Saturday, November 21, 2009

Joy of Giving

He has been saving his money for months. Almost a year ago, my ten-year-old son began carefully putting away allowances earned for chores; squirreling away money generously received as gifts. With an eye on a few items that were sure to bring him great entertainment, Chase patiently waited for the day to come that would declare it time to spend his stash.

A week ago, Chase was invited on an outing to Atlanta with a friend; a trip specifically planned to visit a renowned outfitter’s store having its once a year sale. As an aficionado of the outdoors, this provided unexpected opportunity for my son to stretch those meticulously saved dollars in a manner that surpassed original intentions.

He gathered the weathered dollars from a hiding place known only to him, and excitedly left our home that morning with adolescent thoughts of all of the treasures he would purchase. Chase had been steadfast and deliberate, and for a year, fought off the temptations impulse buying can bring. With eyes persistently on the goal, the time had come and the prize would finally be his.

Except his prize was not to be.

Chase returned later that afternoon with a bounce in his step and a light in his eyes that declared the shopping excursion a huge success. His joy only enhanced my own, as I waited for him to show the items that had brought on such delight. Motioning me into the privacy of his bedroom, with a furtive glance towards his dad, Chase closed the door behind him and then slowly opened the bag containing his purchases.

A worried expression crossed his face and Chase said, “Mom, I spent all of my money. I hope that’s okay.”

“Sure,” I responded. “You’ve been saving for a long time and it makes me happy that you were able to finally buy what you wanted.”

An infectious grin spread across his face, the kind that showcased every orthodontic-covered tooth, and I found myself smiling with an anticipation that matched his own.

With great pride and deliberation, Chase opened the hand that every once in a while still wants to hold mine, revealing a very expensive utility knife, an object that caused me to pause uncertainly.

“That’s a great knife, Chase, but probably something we would rather you own when you are older,” I reluctantly responded, knowing that my comment had the potential to extinguish the light and joy in his eyes.

Saying nothing, he pulled out the second item, this time a small saw, the kind used to cut down small trees or the hamburger meat yours truly sometimes forgets to thaw.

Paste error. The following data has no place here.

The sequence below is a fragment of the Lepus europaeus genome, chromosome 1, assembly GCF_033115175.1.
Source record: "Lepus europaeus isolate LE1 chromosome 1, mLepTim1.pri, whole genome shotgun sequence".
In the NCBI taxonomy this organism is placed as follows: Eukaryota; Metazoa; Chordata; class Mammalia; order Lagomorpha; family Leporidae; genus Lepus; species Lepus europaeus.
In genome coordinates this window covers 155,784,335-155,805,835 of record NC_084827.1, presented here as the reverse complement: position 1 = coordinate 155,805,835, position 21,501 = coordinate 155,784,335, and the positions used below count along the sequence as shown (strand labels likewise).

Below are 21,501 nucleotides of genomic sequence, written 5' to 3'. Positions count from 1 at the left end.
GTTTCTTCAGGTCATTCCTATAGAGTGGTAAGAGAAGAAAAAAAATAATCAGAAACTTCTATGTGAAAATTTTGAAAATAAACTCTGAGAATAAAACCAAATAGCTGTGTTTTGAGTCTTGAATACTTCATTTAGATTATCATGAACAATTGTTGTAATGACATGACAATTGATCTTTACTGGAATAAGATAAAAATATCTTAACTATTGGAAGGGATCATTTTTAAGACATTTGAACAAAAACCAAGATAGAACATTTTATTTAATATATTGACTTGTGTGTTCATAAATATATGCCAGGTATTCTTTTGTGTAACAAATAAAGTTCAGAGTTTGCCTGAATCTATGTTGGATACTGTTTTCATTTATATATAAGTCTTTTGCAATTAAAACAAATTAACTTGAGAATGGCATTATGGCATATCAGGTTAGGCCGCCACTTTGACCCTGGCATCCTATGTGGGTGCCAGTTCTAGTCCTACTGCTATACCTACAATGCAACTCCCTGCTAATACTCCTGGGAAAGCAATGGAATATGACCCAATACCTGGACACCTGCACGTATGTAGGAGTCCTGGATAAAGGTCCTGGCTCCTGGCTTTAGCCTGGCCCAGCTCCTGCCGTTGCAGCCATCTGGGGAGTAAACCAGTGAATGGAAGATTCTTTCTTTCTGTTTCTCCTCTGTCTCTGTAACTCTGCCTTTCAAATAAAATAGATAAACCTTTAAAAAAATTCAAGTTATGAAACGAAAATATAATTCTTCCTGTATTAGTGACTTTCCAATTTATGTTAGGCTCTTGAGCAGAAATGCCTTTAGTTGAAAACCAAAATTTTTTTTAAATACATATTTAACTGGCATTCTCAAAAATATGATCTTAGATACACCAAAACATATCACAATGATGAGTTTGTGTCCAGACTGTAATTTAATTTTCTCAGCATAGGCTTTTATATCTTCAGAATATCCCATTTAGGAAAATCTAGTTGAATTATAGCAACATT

“Really, Chase,” I continued, a little alarmed at the pint-sized Paul Bunyan looking slyly back at me. “Unfortunately, we’re going to need to talk to your dad about these purchases. I’m afraid you’re just not old enough.”

“That’s probably not a very good idea,” he said with a laugh, “Considering that I bought both of these for him. And he’s PLENTY old enough.”

It took me a moment to connect the dots of what he was saying, attempting to reconcile the large sum of money he had been saving with the generous gifts bought for my husband.

“Remember how Dad lost his favorite knife a few months ago? When I was at the store, I saw this one and just knew that it would be perfect for his birthday. And the saw? I just figured it would be a great bonus. Not to mention that maybe he could teach me how to use it if it doesn’t cause you to freak out too much,” he finished with a smirk that made me laugh out loud.

“It’s perfect, Chase. I know he will love both. But, you don’t have any money left now.”

“It’s not a big deal,” he said with a shrug of his generous shoulders. “I’ll just save up again for the stuff I wanted. Unless, of course, it’s near your birthday, mom.” The look on his face once again reminded me why the love I feel for him at times is a physical ache.

There was no hesitation in his purchases. No thoughts of how the money could have been better used on personal desires or of the amount of time it would take to restore his former financial status. A pure intentioned act that spoke volumes of the love he feels for his dad, a micro-sized example of the way our Father feels about us.

Sacrificial giving to family, to church, to those less fortunate, that’s the place true blessings are born. Manifested in the form of time given or money spent, the delight derived from the sacrifice so succinctly reveals the condition of the heart.

Chase’s act was lavish, selfless, and instinctive, a fitting portrayal of the person he is becoming on the inside.

Even if the outside occasionally resembles Paul Bunyan.

8 comments:

Work In Progress said...

That made MY heart ache...what a fine young man is growing out of your young boy...

Joni said...

WIP-

It's the "young man" part that makes my heart stop.

I really just want him to remain a young boy. Is that too much to ask?

Joni

carol said...

what a nice thing

Joni said...

Carol-

Thanks. I agree.

And I say that in the most biased and unobjective manner possible. : )

Joni

georgiamom said...

That boy is too sweet! He TRULY is a gangsta with manners---and a precious heart!

Elizabeth said...

I know you're so proud of him!! What a sweetie!

tricia said...

he has obviously been led by example. what a great "present" he has given you, too!

elizabeth said...

That is the sweetest thing EVER!